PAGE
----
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Global HR Outlook Q1 2024

Global Outlook

Early in 2024, we have noticed that the pace of change is picking up in global human resources. Below we cover four core areas where we see this dynamic occurring.

Market in a State of Flux

The HR talent market is very much in a state of flux. Around the world, we are seeing a growing number of HR professionals looking for new challenges, along with some who feel the need to seek a new position due to reorganization or a fear of redundancy. We are also observing well-regarded blue-chip multinationals losing increasing numbers of key HR talent after many years of relative stability (excluding peak COVID-19). The reasons for this seem to vary; however, a common theme is the growing amount of HR transformation that is taking place, driving the removal of reporting layers in some organizations and the opportunity for career advancement elsewhere.

“Return to the office” continues to be an important topic which is having a polarizing effect. There is an ongoing evolution of remote and hybrid work models, with a focus on optimizing productivity, collaboration, and employee well-being. Countries around the world report a strong return-to-office movement with many companies back at 4 or 5 days per week. Employees seem to be coming to an acceptance of the need to increase office attendance. The current “sweet spot” seems to be 3 days a week, with candidates ideally wanting autonomy over their own schedules. Overall, this issue continues to significantly affect company retention/attraction capabilities.

Focus on Specialist Functions

Specialist HR leadership roles are featuring heavily for global businesses which want to be the most progressive and make the most impact in their sectors. Coming out of the COVID period, and in anticipation of AI-driven transformation, these leading businesses have looked to elevate their HR functions. In tandem, we are seeing a closer linkage between topics such as culture, engagement, EVP, sustainability, and social responsibility and KPIs for HR and business leadership teams.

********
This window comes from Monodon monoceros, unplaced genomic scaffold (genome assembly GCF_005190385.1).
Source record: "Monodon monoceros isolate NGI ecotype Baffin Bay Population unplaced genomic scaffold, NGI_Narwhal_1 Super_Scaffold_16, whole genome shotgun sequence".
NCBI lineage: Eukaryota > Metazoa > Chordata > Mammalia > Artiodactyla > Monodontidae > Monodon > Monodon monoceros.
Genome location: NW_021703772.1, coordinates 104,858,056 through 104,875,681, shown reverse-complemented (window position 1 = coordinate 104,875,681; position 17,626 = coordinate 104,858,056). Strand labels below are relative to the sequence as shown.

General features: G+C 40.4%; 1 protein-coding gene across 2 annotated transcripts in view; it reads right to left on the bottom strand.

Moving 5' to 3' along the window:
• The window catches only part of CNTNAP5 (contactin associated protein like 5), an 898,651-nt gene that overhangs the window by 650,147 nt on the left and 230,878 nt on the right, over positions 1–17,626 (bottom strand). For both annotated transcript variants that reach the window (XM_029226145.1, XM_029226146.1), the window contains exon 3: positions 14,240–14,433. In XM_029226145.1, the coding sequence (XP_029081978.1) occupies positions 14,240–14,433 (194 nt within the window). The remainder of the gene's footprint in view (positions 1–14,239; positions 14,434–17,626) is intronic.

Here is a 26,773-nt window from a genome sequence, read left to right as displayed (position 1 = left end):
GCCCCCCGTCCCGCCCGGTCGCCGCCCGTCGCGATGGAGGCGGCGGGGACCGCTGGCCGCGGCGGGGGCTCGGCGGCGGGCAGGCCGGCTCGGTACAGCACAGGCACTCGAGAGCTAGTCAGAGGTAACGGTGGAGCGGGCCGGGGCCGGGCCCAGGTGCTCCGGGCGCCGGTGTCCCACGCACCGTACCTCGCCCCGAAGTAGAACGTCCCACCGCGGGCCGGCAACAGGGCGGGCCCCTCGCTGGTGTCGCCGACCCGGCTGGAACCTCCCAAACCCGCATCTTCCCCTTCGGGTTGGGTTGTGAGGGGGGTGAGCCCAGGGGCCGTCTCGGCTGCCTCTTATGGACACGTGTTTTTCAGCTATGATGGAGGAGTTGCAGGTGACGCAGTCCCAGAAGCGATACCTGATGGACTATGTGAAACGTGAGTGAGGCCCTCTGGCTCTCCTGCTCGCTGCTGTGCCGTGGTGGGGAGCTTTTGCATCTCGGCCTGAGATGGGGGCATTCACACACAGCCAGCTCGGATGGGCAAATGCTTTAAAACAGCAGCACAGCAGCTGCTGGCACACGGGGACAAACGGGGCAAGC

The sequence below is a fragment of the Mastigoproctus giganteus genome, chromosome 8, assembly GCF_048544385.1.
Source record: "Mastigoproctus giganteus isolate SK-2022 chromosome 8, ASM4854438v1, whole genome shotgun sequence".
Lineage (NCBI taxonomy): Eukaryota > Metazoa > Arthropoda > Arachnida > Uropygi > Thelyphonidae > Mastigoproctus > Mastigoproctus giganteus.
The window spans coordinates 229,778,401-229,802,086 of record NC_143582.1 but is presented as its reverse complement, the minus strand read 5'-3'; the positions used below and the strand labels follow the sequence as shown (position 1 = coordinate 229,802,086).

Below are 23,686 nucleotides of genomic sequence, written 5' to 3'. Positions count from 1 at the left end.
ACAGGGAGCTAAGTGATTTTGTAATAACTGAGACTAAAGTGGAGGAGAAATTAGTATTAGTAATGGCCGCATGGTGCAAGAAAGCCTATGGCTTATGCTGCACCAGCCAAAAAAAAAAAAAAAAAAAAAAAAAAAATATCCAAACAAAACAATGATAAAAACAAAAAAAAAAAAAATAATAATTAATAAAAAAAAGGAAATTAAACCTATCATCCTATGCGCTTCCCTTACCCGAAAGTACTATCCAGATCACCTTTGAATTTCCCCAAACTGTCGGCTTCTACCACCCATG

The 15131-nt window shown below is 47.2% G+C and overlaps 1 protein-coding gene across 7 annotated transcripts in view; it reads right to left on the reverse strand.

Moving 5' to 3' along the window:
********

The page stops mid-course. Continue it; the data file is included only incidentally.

We continue to see total rewards professionals as the most in-demand of the COE functions, especially those with executive compensation experience and particularly stock plan global roll out experience. Related to this, we are observing the use of RSUs and stock options as an increasingly important part of compensation plans outside of the US. Traditionally, while LTIs generally have been a ‘core’ part of compensation in the US, this has been less true across other major regions.

The topic of pay transparency/pay equity is looming as a big topic for HR especially in industries which have a large proportion of blue-collar workers. We also anticipate it will become a growing pain point in the PE/VC world, where at the executive level there is generally less reliance on cash compensation and more on longer-term incentives which historically tend to be appreciated by some groups more than others. We expect this subject will put pressure on already stretched global total reward leaders.

With a growing number of companies transforming HR and moving to leading cloud platforms, HR Technology/HRIS professionals are also in demand. It is also good to see that leading companies are becoming less inclined to house HRIS under Total Rewards. There is a growing desire to give HR technology the stature and attention it needs and deserves and while there are exceptions, HRIS tends not to be an equal priority versus compensation and benefits for global reward leaders.

Finally, uncertainty requires greater flexibility for talent acquisition teams. The external market context means that businesses are having to be more reactive and as a result forecasting hiring requirements becomes more challenging. TA functions are therefore being tasked to be even more responsive and flexible—in both operating model and mindset. HR is still grappling with what “back to the office” really means and how this impacts location and office strategies. As organizations shift (and re-shift) on this topic, TA will need to keep pivoting in response.